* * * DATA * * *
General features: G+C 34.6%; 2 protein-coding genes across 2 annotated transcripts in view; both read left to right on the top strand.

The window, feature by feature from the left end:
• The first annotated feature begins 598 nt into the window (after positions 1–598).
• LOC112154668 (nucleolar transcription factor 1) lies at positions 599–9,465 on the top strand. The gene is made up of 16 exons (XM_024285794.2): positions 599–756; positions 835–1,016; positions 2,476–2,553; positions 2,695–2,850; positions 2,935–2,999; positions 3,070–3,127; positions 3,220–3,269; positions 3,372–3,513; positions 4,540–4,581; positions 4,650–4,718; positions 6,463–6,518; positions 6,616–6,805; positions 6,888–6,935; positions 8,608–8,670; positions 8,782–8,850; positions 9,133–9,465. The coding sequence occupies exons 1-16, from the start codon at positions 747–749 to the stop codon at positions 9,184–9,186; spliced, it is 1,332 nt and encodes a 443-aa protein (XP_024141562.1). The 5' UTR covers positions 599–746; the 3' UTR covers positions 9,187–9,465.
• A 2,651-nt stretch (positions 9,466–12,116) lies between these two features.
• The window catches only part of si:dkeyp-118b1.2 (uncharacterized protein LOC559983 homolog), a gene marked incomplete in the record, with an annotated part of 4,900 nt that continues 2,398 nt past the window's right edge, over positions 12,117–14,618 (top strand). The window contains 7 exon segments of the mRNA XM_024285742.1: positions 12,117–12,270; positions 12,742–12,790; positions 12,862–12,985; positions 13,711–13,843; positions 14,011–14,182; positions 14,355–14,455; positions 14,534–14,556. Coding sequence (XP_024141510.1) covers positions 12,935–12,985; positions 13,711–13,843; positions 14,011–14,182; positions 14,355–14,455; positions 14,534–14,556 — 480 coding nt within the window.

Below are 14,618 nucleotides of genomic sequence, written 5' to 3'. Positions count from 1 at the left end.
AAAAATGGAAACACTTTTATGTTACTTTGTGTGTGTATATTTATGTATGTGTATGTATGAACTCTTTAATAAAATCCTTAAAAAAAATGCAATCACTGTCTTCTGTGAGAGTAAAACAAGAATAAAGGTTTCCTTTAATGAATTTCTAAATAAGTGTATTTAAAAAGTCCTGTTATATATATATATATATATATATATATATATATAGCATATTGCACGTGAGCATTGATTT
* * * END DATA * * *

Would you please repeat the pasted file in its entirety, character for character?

General features: G+C 34.6%; 2 protein-coding genes across 2 annotated transcripts in view; both read left to right on the top strand.

The window, feature by feature from the left end:
• The first annotated feature begins 598 nt into the window (after positions 1–598).
• LOC112154668 (nucleolar transcription factor 1) lies at positions 599–9,465 on the top strand. The gene is made up of 16 exons (XM_024285794.2): positions 599–756; positions 835–1,016; positions 2,476–2,553; positions 2,695–2,850; positions 2,935–2,999; positions 3,070–3,127; positions 3,220–3,269; positions 3,372–3,513; positions 4,540–4,581; positions 4,650–4,718; positions 6,463–6,518; positions 6,616–6,805; positions 6,888–6,935; positions 8,608–8,670; positions 8,782–8,850; positions 9,133–9,465. The coding sequence occupies exons 1-16, from the start codon at positions 747–749 to the stop codon at positions 9,184–9,186; spliced, it is 1,332 nt and encodes a 443-aa protein (XP_024141562.1). The 5' UTR covers positions 599–746; the 3' UTR covers positions 9,187–9,465.
• A 2,651-nt stretch (positions 9,466–12,116) lies between these two features.
• The window catches only part of si:dkeyp-118b1.2 (uncharacterized protein LOC559983 homolog), a gene marked incomplete in the record, with an annotated part of 4,900 nt that continues 2,398 nt past the window's right edge, over positions 12,117–14,618 (top strand). The window contains 7 exon segments of the mRNA XM_024285742.1: positions 12,117–12,270; positions 12,742–12,790; positions 12,862–12,985; positions 13,711–13,843; positions 14,011–14,182; positions 14,355–14,455; positions 14,534–14,556. Coding sequence (XP_024141510.1) covers positions 12,935–12,985; positions 13,711–13,843; positions 14,011–14,182; positions 14,355–14,455; positions 14,534–14,556 — 480 coding nt within the window.

Below are 14,618 nucleotides of genomic sequence, written 5' to 3'. Positions count from 1 at the left end.
AAAAATGGAAACACTTTTATGTTACTTTGTGTGTGTATATTTATGTATGTGTATGTATGAACTCTTTAATAAAATCCTTAAAAAAAATGCAATCACTGTCTTCTGTGAGAGTAAAACAAGAATAAAGGTTTCCTTTAATGAATTTCTAAATAAGTGTATTTAAAAAGTCCTGTTATATATATATATATATATATATATATATATATAGCATATTGCACGTGAGCATTGATTT